Date & Time: Oct 25, 2018 at 1119 LT
Type of aircraft:
Piper PA-31 Cheyenne
Flight Phase:
Flight Type:
Andrews - Governor's Harbour
Crew on board:
Crew fatalities:
Pax on board:
Pax fatalities:
Other fatalities:
Total fatalities:
Captain / Total flying hours:
Copilot / Total flying hours:
Aircraft flight hours:
The two pilots and three passengers were conducting a cross-country flight over the ocean from South Carolina to the Bahamas. About 30 minutes into the flight, while climbing through 24,300 ft to 25,000 ft about 95 miles beyond the coast, the pilot made a garbled radio transmission indicating an emergency and intent to return. At the time of the transmission the airplane had drifted slightly right of course. The airplane then began a descent and returned on course. After the controller requested several times for the pilot to repeat the radio transmission, the pilot replied, "we're descending." About 15 seconds later, at an altitude of about 23,500 ft, the airplane turned sharply toward the left, and the descent rate increased to greater than 4,000 ft per minute, consistent with a loss of control. Attempts by the air traffic controller to clarify the nature of the emergency and the pilot's intentions were unsuccessful. About 1 minute after the sharp left turn and increased descent, the pilot again declared an emergency. No further communications were received. Search efforts coordinated by the U.S. Coast Guard observed an oil slick and some debris on the water in the vicinity of where the airplane was last observed via radar, however the debris was not identified or recovered. According to recorded weather information, a shallow layer favorable for light rime icing was present at 23,000 ft. However, because the airplane was not recovered, the investigation could not determine whether airframe icing or any other more-specific issues contributed to the loss of control. One air traffic control communication audio recording intermittently captured the sound of an emergency locator transmitter (ELT) "homing" signal for about 45 minutes, beginning near the time of takeoff, and ending about 5 minutes after radar contact was lost. Due to the intermittent nature of the signal, and the duration of the recording, it could not be determined if the ELT signal had begun transmitting before or ceased transmitting after these times. Because ELT homing signals sound the same for all airplanes, the source could not be determined. However, the ELT sound was recorded by only the second of two geographic areas that the airplane flew through and began before the airplane arrived near either of those areas. Had the accident airplane's ELT been activated near the start of the flight, it is unlikely that it would be detected in the second area and not the first. Additionally, the intermittent nature of the ELT signal is more consistent with an ELT located on the ground, rather than an airborne activation. An airborne ELT is more likely to have a direct line-of-sight to one or more of the ground based receiving antennas, particularly at higher altitudes, resulting in more consistent reception. The pilot's initial emergency and subsequent radio transmissions contained notably louder background noise compared to the previous transmissions. The source or reason for the for the increase in noise could not be determined.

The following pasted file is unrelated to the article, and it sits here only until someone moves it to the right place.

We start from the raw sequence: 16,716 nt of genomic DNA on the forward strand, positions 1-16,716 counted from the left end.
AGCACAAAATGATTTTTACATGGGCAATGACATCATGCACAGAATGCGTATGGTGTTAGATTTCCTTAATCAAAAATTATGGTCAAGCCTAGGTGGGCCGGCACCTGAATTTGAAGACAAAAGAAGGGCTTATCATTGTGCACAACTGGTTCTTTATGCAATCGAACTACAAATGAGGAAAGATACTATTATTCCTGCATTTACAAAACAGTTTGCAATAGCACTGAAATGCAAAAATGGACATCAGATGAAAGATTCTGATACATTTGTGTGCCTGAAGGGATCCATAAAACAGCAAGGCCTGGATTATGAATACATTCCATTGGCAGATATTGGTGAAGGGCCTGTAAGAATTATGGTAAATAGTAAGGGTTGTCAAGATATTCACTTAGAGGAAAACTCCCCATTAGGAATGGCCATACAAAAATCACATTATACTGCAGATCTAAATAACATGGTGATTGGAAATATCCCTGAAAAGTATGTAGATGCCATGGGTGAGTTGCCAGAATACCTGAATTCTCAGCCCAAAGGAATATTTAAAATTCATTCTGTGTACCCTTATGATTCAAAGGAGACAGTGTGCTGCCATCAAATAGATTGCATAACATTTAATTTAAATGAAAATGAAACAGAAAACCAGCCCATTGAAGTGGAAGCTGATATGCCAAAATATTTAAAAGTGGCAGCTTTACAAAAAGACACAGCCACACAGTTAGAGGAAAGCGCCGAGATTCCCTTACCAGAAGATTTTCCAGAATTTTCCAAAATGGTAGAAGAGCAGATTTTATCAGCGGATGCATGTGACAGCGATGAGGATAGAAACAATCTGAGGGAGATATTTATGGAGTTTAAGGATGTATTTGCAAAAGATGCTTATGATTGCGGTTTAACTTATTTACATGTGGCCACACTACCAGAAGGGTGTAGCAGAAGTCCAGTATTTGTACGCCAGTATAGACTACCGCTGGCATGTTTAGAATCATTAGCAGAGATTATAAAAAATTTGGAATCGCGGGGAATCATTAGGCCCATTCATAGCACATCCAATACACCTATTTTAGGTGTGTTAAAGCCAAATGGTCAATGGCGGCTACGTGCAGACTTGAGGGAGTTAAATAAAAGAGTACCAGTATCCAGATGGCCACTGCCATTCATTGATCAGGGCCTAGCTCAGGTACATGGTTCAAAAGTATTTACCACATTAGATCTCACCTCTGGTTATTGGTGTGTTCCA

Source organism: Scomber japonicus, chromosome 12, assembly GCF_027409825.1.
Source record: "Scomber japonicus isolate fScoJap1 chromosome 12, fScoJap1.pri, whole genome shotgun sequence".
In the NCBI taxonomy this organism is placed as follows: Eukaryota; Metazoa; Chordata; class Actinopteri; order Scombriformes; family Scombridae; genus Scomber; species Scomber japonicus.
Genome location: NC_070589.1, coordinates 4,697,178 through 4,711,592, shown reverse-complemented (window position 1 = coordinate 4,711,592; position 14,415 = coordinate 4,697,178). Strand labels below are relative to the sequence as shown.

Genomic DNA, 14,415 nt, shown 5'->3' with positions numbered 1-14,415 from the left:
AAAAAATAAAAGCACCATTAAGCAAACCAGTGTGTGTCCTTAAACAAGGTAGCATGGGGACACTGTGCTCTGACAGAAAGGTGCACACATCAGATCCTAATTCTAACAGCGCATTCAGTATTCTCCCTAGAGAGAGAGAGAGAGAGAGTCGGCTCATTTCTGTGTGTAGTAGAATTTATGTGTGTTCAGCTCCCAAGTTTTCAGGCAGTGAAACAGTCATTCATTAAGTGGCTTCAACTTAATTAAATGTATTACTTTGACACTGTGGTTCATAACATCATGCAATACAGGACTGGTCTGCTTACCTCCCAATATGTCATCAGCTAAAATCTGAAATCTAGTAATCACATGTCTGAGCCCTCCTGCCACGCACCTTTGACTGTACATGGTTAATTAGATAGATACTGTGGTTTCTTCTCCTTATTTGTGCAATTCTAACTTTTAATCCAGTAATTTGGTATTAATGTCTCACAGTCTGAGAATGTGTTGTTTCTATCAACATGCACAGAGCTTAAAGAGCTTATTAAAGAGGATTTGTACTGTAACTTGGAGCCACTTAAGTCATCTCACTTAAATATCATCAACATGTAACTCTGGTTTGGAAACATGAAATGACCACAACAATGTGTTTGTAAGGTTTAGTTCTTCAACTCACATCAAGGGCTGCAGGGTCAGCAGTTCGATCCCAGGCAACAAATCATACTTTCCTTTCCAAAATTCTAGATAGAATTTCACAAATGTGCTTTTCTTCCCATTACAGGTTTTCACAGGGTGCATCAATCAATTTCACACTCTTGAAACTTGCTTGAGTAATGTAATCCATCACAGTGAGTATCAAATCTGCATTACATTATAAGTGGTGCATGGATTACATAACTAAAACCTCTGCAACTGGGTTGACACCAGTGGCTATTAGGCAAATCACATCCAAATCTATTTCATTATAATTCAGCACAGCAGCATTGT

Probable cause:
An in-flight loss of control, which resulted in an impact with water, for reasons that could not be determined because the airplane was not recovered.
Final Report:
N555PM.pdf144.52 KB